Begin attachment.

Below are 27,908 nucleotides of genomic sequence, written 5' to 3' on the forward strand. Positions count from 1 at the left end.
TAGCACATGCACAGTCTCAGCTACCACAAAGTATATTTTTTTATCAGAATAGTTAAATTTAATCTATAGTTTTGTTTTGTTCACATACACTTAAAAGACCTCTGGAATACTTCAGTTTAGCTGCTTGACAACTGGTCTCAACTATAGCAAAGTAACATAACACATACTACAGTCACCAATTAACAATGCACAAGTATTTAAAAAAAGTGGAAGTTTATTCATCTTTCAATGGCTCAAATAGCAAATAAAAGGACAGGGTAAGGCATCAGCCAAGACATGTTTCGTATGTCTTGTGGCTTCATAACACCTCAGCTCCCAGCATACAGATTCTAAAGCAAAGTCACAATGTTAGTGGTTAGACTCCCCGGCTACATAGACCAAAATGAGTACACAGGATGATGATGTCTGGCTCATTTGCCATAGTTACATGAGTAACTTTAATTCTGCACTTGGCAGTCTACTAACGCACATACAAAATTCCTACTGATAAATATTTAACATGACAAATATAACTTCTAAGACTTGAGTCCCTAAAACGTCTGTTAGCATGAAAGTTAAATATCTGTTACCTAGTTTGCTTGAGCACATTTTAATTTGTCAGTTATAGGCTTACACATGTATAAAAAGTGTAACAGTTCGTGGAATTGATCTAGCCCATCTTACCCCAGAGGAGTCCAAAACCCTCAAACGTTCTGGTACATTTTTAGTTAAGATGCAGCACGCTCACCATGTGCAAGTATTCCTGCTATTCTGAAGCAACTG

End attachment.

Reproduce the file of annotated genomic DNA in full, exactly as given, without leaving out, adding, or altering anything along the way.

Below are 27,908 nucleotides of genomic sequence, written 5' to 3' on the forward strand. Positions count from 1 at the left end.
TAGCACATGCACAGTCTCAGCTACCACAAAGTATATTTTTTTATCAGAATAGTTAAATTTAATCTATAGTTTTGTTTTGTTCACATACACTTAAAAGACCTCTGGAATACTTCAGTTTAGCTGCTTGACAACTGGTCTCAACTATAGCAAAGTAACATAACACATACTACAGTCACCAATTAACAATGCACAAGTATTTAAAAAAAGTGGAAGTTTATTCATCTTTCAATGGCTCAAATAGCAAATAAAAGGACAGGGTAAGGCATCAGCCAAGACATGTTTCGTATGTCTTGTGGCTTCATAACACCTCAGCTCCCAGCATACAGATTCTAAAGCAAAGTCACAATGTTAGTGGTTAGACTCCCCGGCTACATAGACCAAAATGAGTACACAGGATGATGATGTCTGGCTCATTTGCCATAGTTACATGAGTAACTTTAATTCTGCACTTGGCAGTCTACTAACGCACATACAAAATTCCTACTGATAAATATTTAACATGACAAATATAACTTCTAAGACTTGAGTCCCTAAAACGTCTGTTAGCATGAAAGTTAAATATCTGTTACCTAGTTTGCTTGAGCACATTTTAATTTGTCAGTTATAGGCTTACACATGTATAAAAAGTGTAACAGTTCGTGGAATTGATCTAGCCCATCTTACCCCAGAGGAGTCCAAAACCCTCAAACGTTCTGGTACATTTTTAGTTAAGATGCAGCACGCTCACCATGTGCAAGTATTCCTGCTATTCTGAAGCAACTG